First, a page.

Half-a-century later, Watergate reinforced the trend of scandal producing large-scale institutional change. It certainly featured numerous weird-but-true episodes and characters — the Enemies List, the Plumbers, CREEP (the aptly-acronymed Committee for the Reelection of the President) and Deep Throat — the secret source who met Washington Post reporter Bob Woodward who remained the great Washington mystery for 30 years.

Nixon had long hated the press, and Watergate seemed to validate adversarial relations between journalists and politicians, especially investigations of scandal. After all, it drove Nixon from the White House and brought glory to investigative reporters like Woodward and Carl Bernstein. But the story made famous by “All the President’s Men” overlooks the ways in which this scandal once again remade government institutions and imposed constraints on partisan politics.

In 2005, Woodward confirmed that Deep Throat had actually been FBI associate director Mark Felt. That revelation led historians to revisit the deeper meanings of Watergate: to see it not as an ideological conflict between liberals and conservatives or a political clash between Congress and the White House, but as part of a long-standing institutional struggle between the White House and the entrenched federal bureaucracy.

Felt was no liberal; he applauded Nixon’s attacks on college radicals and civil rights activists. Nor did he care about the prerogatives of Congress. He just did not want Nixon — or any politician — to mess with the autonomy of the FBI. According to the biographer of longtime FBI Director J. Edgar Hoover, he and his protege, Felt, put their trust in the administrative state — the responsibility of public-spirited bureaucrats, insulated from political interference, to protect the national interest.

Nixon, however, emerged from the bare-knuckled arena of partisan combat; he detested the bureaucracy, which he saw as an arrogant, out-of-touch elite. When Hoover died in May 1972, Nixon passed over Felt and installed a political ally as the acting director. He also tried to use the Bureau (as well as the IRS and other agencies) for political objectives (such as harassing opponents). Felt refused to stand for it. “We faced no simple burglary,” he wrote of Watergate in his memoir, “but an assault on government institutions, an attack on the FBI’s integrity.”

Watergate represented another skirmish in the battle between the civil service, the professional officials in the bureaucracy and the partisan agendas of politicians. But it also reshaped the relationships among Congress, the executive and the courts. It launched congressional oversight of federal intelligence agencies, the War Powers resolution, tighter campaign finance laws and independent counsel investigations of executive branch malfeasance.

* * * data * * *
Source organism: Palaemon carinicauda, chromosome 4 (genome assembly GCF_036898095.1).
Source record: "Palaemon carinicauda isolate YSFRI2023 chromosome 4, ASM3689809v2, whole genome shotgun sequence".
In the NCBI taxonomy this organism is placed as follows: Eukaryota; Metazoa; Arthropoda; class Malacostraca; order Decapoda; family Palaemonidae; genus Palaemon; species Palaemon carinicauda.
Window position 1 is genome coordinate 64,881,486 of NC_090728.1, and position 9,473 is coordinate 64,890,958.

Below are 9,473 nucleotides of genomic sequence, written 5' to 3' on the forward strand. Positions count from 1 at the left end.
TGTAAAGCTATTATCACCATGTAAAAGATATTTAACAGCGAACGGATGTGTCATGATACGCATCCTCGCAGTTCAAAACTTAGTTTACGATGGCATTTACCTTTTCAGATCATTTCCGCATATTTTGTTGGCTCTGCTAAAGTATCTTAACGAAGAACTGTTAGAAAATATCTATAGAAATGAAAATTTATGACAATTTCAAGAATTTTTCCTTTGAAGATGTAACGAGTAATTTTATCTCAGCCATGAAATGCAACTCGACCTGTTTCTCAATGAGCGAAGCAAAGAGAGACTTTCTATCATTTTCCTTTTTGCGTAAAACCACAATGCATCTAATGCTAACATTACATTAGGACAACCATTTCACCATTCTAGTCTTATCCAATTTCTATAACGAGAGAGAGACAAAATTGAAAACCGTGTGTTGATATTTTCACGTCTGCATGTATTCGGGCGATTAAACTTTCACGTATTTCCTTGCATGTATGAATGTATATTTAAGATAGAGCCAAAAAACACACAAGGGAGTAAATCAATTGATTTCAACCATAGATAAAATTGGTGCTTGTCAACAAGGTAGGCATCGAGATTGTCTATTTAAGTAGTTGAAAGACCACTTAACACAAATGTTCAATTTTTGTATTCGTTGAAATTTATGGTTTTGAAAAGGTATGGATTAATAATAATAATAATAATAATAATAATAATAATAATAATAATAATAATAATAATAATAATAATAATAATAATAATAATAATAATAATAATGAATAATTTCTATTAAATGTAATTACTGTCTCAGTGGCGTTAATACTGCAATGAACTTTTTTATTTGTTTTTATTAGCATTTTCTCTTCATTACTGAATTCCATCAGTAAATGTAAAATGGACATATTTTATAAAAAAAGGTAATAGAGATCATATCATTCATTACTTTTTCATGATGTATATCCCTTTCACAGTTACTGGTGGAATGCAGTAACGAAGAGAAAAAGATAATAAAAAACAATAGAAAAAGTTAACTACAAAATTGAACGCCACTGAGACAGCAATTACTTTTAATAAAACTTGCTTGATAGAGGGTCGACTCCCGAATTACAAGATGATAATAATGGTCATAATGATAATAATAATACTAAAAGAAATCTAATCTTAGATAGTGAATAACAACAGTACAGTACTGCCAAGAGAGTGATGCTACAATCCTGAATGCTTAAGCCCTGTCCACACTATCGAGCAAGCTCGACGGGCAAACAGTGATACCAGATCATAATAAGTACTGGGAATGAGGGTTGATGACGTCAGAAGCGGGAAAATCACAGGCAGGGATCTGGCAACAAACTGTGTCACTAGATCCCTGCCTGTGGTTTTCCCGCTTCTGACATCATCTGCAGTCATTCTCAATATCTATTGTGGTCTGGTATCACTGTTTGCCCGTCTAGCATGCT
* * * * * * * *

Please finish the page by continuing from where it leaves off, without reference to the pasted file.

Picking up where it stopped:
Paradoxically, even though those reforms and Nixon’s ouster highlighted successful efforts by Congress, courts and the civil service to rein in the presidency and place checks on partisan politics, Americans mainly interpreted the scandal as a warning never to trust the government. Watergate thus intensified generalized anti-government sentiment, including distrust of the very career officials who had brought down the Watergate perpetrators.

President Donald Trump exploited such suspicions in his attacks on the “Deep State.” But the web of charges against him once again invoked response from the permanent government. Despite numerous allegations ranging from hush money payments to porn stars, to personal profit from government activities, it was the resistance of career professionals in the federal bureaucracy, in this case the CIA, to the politicization of government operations that actually launched the investigation.

The whistleblower complaint and the testimony of career diplomats in the impeachment inquiry continued the pattern of Pinchot-Ballinger and Watergate: that behind presidential scandal often looms a struggle between partisan politicians and the entrenched bureaucracy. Even the current era of extreme polarization, when Democrats and Republicans demonize each other and bipartisan cooperation seems an outmoded relic of the past, civil servants fight to protect a zone of professional government relatively free of partisan politics. Outing misconduct remains a potent tool in that struggle.

The tales of human weakness at the heart of political scandal capture public attention — greed, lust, pride and envy are irresistible. But the history of presidential scandal turns out to be at once a lot less juicy and a lot more important. In the long transition from the party-dominated politics and weak executive branch of the early-20th century to the imperial presidency and mass-mediated politics of today, presidential scandals have played a significant role. In those transformations, disappointingly bland as they may seem, Americans can find the real meaning of Watergate and other notorious scandals.